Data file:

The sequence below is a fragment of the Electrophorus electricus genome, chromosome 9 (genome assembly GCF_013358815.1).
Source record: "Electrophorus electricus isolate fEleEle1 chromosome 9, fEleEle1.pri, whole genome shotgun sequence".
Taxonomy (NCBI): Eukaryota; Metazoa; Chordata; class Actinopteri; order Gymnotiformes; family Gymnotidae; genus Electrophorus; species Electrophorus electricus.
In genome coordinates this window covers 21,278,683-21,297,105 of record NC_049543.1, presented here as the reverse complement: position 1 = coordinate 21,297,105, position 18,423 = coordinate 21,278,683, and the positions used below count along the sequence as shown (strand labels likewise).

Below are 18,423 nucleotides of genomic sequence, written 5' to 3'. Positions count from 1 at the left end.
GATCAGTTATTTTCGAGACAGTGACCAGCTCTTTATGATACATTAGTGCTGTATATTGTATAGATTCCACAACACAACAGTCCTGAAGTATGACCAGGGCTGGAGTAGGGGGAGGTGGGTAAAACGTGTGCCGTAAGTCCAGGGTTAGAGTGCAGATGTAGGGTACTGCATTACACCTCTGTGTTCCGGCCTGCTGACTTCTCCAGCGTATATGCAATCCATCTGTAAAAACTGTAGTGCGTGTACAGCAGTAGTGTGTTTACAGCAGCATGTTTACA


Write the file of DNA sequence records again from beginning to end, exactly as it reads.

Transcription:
The sequence below is a fragment of the Electrophorus electricus genome, chromosome 9 (genome assembly GCF_013358815.1).
Source record: "Electrophorus electricus isolate fEleEle1 chromosome 9, fEleEle1.pri, whole genome shotgun sequence".
Taxonomy (NCBI): Eukaryota; Metazoa; Chordata; class Actinopteri; order Gymnotiformes; family Gymnotidae; genus Electrophorus; species Electrophorus electricus.
In genome coordinates this window covers 21,278,683-21,297,105 of record NC_049543.1, presented here as the reverse complement: position 1 = coordinate 21,297,105, position 18,423 = coordinate 21,278,683, and the positions used below count along the sequence as shown (strand labels likewise).

Below are 18,423 nucleotides of genomic sequence, written 5' to 3'. Positions count from 1 at the left end.
GATCAGTTATTTTCGAGACAGTGACCAGCTCTTTATGATACATTAGTGCTGTATATTGTATAGATTCCACAACACAACAGTCCTGAAGTATGACCAGGGCTGGAGTAGGGGGAGGTGGGTAAAACGTGTGCCGTAAGTCCAGGGTTAGAGTGCAGATGTAGGGTACTGCATTACACCTCTGTGTTCCGGCCTGCTGACTTCTCCAGCGTATATGCAATCCATCTGTAAAAACTGTAGTGCGTGTACAGCAGTAGTGTGTTTACAGCAGCATGTTTACA